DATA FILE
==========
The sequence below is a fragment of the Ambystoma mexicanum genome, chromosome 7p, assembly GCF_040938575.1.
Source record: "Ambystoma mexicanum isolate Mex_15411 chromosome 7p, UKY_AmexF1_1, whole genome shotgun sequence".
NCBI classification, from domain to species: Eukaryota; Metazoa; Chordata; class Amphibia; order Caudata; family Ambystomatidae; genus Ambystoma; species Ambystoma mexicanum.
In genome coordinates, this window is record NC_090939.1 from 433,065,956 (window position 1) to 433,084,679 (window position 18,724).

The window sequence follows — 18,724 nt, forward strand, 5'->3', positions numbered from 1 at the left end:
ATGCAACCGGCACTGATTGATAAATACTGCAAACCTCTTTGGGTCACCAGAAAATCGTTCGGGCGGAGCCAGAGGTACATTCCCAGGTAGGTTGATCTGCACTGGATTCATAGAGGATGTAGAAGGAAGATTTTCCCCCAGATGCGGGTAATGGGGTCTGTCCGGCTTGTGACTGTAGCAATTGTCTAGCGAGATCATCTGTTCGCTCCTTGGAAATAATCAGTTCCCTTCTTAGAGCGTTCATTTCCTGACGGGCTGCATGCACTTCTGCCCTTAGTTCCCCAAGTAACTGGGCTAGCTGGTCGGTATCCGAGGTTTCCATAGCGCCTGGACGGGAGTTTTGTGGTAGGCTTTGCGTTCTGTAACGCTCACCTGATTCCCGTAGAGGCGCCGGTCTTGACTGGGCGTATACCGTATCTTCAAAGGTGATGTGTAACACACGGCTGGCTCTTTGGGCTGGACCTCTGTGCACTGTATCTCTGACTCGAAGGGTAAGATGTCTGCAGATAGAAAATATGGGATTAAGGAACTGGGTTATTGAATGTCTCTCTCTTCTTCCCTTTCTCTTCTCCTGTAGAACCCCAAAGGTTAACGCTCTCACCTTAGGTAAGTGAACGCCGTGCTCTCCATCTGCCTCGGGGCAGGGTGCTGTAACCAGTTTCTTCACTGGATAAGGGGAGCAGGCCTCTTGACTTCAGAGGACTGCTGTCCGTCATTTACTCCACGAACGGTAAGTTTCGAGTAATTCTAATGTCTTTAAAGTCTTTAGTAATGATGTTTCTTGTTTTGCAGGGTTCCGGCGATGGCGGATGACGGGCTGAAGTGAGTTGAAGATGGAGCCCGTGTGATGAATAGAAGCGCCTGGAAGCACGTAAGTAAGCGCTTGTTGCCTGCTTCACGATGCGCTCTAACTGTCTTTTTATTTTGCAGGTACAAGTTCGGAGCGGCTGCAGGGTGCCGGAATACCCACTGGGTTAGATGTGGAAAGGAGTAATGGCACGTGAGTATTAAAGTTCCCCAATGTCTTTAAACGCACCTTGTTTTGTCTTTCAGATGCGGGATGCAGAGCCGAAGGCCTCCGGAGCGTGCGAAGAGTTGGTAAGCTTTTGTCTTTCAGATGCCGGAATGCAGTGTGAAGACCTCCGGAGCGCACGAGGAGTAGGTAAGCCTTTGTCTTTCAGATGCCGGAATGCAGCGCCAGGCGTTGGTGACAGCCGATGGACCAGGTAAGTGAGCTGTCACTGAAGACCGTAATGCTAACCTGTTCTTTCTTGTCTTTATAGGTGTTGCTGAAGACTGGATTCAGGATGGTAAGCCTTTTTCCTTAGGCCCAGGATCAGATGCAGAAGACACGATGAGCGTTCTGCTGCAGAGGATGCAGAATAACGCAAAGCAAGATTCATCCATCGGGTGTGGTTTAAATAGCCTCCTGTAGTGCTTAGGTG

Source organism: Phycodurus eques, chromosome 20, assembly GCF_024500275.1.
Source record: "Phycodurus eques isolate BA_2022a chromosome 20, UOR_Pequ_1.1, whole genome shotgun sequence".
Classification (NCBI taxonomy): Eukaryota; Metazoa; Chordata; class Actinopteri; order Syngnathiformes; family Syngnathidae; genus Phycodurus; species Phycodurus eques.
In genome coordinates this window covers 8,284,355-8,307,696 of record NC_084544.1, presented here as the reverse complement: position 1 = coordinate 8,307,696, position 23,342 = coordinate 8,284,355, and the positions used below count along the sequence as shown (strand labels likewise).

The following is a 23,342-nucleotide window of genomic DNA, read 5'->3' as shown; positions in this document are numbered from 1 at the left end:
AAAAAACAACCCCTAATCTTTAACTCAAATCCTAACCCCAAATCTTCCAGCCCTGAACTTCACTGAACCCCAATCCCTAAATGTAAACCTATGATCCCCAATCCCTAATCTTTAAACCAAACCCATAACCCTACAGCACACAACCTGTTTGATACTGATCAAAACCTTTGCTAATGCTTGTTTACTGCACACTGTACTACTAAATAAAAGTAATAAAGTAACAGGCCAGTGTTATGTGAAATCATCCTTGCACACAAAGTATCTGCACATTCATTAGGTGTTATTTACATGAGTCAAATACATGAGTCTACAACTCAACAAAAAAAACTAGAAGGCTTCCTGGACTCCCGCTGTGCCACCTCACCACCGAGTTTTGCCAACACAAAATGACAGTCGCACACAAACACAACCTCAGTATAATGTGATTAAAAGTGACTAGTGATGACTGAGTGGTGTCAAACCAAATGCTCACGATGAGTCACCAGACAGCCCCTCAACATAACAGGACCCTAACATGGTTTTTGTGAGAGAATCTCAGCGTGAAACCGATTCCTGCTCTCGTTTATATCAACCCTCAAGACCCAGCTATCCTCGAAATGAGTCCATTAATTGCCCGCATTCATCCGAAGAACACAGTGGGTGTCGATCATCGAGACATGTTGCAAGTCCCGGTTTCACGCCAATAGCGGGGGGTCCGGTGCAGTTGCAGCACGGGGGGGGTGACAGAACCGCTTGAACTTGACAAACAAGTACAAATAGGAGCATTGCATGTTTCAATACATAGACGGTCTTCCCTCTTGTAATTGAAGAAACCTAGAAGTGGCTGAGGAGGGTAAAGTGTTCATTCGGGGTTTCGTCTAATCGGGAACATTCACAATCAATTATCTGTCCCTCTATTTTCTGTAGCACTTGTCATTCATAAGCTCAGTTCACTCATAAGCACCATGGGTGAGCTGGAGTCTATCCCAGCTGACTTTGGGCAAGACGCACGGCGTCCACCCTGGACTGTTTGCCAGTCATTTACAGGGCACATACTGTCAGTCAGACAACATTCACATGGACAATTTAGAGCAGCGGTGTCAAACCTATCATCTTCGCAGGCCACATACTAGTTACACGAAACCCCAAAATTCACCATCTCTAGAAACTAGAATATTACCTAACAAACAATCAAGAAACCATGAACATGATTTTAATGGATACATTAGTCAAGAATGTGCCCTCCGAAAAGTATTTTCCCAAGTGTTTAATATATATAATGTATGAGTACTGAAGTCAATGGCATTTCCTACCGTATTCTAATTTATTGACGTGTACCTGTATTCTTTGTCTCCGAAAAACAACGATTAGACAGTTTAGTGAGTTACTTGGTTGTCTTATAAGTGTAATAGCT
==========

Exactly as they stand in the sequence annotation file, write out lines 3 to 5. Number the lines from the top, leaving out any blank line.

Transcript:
NCBI classification, from domain to species: Eukaryota; Metazoa; Chordata; class Amphibia; order Caudata; family Ambystomatidae; genus Ambystoma; species Ambystoma mexicanum.
In genome coordinates, this window is record NC_090939.1 from 433,065,956 (window position 1) to 433,084,679 (window position 18,724).

The window sequence follows — 18,724 nt, forward strand, 5'->3', positions numbered from 1 at the left end: